> way to go to solve these types of questions, once the
> math goes over our heads. :)
Yes, of course, actually playing the game can alter, somewhat, the probabilities, but not enough to really matter, as to the order of magnitude of the answer. I had stated that, for our purposes, we'll just use two cards dealt off the top of a double deck. You're right that, in actual play, the answer will be a little different, but not enough to really matter, in my view.
Thanks for your thoughts.
Don

Don Schlesinger: Answers from Stewart, with my comments
[Stewart]: The exact probability of at least one run of r consecutive successes in n independent trials, each with success probability p, is given by de Moivre's formula, which I quote from Uspensky's (1937) Intro to Mathematical
Probability:
In TeX symbolism,
$$
P=1\sum_{k=0}^{[n/(r+1)]}(1)^k{nkr\choose k}(qp^r)^k
+p^r\sum_{k=0}^{[(nr)/(r+1)]}(1)^k{nrkr\choose k}(qp^r)^k.
$$
[Don]: Wow! I like my way better! :)
[Stewart]: In your case, p=2*8*32/(104*103), r=4, and n=5000, so it suffices to consider the first few terms in each sum (the remaining terms are negligible). I get P=0.0245 (rounded). So your approximation was not too
bad.
[Don]: Surprisingly close. Doesn't make my way right, but didn't expect to be within onetenth of the correct answer.
[Stewart]: In practice, the dealer doesn't necessarily shuffle between hands,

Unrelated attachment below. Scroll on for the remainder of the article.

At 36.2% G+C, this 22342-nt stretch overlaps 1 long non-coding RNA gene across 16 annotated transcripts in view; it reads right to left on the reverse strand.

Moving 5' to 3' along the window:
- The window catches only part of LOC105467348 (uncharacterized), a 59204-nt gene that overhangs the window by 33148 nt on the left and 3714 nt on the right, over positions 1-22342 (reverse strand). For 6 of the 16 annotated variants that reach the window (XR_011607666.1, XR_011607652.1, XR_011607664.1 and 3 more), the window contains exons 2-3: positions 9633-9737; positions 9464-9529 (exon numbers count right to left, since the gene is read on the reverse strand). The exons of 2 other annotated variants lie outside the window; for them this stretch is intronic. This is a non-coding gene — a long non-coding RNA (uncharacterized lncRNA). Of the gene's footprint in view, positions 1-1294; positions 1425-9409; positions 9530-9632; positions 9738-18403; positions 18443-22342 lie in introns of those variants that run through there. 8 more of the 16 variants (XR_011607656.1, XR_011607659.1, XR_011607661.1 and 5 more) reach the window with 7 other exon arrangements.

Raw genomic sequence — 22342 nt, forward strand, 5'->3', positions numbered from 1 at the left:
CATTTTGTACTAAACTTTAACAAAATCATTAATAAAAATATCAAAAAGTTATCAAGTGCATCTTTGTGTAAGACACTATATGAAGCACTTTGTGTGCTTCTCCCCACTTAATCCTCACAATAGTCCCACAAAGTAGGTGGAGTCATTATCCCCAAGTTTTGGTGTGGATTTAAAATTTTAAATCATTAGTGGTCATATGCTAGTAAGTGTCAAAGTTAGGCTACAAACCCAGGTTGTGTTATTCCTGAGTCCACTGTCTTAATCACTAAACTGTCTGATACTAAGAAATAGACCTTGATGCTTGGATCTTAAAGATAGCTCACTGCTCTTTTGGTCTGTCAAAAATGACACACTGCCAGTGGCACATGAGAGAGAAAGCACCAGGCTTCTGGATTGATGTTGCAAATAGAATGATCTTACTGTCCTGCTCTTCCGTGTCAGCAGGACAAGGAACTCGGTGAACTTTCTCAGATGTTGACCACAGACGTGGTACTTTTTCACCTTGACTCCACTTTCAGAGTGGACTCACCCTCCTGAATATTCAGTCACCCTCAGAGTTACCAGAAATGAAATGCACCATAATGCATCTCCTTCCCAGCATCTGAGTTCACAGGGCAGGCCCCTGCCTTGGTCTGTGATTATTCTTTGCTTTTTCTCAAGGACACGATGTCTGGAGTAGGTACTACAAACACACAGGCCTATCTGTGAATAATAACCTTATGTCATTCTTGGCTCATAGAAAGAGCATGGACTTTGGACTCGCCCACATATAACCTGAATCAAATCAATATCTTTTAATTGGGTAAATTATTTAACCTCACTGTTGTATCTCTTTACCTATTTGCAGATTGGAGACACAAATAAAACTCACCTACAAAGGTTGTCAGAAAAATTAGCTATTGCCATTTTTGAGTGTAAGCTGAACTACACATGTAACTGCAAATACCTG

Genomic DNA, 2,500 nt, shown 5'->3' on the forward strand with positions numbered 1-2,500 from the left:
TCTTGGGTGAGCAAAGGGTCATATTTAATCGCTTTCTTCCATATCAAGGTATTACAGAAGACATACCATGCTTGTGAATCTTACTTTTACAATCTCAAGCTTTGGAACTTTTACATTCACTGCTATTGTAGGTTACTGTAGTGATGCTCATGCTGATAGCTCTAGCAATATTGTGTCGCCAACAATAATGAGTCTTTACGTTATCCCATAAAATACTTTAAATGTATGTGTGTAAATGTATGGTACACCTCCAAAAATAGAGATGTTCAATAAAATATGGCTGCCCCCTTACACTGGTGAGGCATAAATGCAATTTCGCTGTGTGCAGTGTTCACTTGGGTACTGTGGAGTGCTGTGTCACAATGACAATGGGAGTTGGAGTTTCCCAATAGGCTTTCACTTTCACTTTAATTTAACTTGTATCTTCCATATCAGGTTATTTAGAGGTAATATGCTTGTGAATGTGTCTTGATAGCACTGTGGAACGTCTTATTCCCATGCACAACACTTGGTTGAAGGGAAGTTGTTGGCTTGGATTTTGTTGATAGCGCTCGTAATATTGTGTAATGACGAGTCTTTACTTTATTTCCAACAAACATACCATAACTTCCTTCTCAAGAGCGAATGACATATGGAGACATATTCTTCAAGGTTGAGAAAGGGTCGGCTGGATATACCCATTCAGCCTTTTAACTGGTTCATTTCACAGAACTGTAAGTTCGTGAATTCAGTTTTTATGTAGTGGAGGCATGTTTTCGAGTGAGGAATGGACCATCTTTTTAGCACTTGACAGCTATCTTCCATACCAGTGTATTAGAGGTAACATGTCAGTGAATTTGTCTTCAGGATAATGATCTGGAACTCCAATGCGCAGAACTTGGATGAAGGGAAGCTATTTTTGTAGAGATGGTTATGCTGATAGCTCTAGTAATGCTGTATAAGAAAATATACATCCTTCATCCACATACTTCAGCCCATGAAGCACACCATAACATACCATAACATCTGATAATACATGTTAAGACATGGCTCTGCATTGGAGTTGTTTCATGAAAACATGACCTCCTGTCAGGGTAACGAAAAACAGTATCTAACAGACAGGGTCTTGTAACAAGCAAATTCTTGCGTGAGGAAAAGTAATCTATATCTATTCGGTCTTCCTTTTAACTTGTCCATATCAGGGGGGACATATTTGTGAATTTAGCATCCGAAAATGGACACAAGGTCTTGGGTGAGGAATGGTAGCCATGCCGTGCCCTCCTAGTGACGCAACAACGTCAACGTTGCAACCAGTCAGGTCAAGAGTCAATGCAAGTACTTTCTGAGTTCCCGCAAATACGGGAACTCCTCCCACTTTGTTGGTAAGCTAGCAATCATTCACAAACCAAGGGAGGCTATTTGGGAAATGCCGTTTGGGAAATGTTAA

[Don]: This was foolish of me. Don't know what I was thinking. See below, for what I hope is a much better approximation to the true correct answer.
[Stewart]: so the true probability will be smaller than 2.45 percent.
[Don]: Shockingly smaller. Consider that, after three straight naturals, there are only five aces left, and the prob. of getting a snapper is dramatically decreased (by almost half, when one considers the reduced tens, as well).
[Stewart]: For example, if the dealer has had three straight naturals and is still dealing from the same deck, the fourth natural will be somewhat less likely, because three of the aces will be gone.
[Don]: MUCH less likely! Suppose I were to deal nothing but four straight hands of two cards each (but with no replacement), to simplify matters. Then the prob. of four straight naturals becomes:
[(2*8*32)/(104)(103)][(2*7*31)/102)(101)][(2*6*30)/(100)(99)][(2*5*29)/(98)(97)] = 1/1,442,515.
Compare this result to the 1/191,603 that we got with replacement! The latter is 7.53 times more likely than the former! So, if I now do it my way, I get a new probability of 1  0.99654 = 0.00346, or once in every 289 attempts, which, of course, is much rarer than once in 39. What do you get with Uspensky's formula, replacing p with the new 0.000000693?
Thanks very much Stewart; I appreciate your help.
Don

bfbagain: Re: Not so rare
Don:And, maybe my memory is faulty, and I actually have seen such a streak.
Considering what I have personally been through of late, I would have to say it's a real stretch that this has not happened to you.
I can't say for sure if this has happened to me in the last month, but I did have a friend who witnessed my play at a heads up DD game, who was counting the number of dealer draws to 21's, and stopped counting at 39 in a two hour period. Yes, it's rare I would play for two hours, and even more rare at where I was playing, considering the stakes. That said, my losing, and the recent departure  I'm speculating here  of long time personnel probably contributed to my allowed play.
During this time, a most humbling experience I can tell you, there was no doubt that the dealer had at least three BJ's, and maybe multiple times. I was probably a little too jaded to concern myself with any apparent oddities, as the only oddity was me playing. But a heads up DD, at this place, with no heat, and a place I love to play, well....you don't leave good games, even when you're getting the tar beat out of you.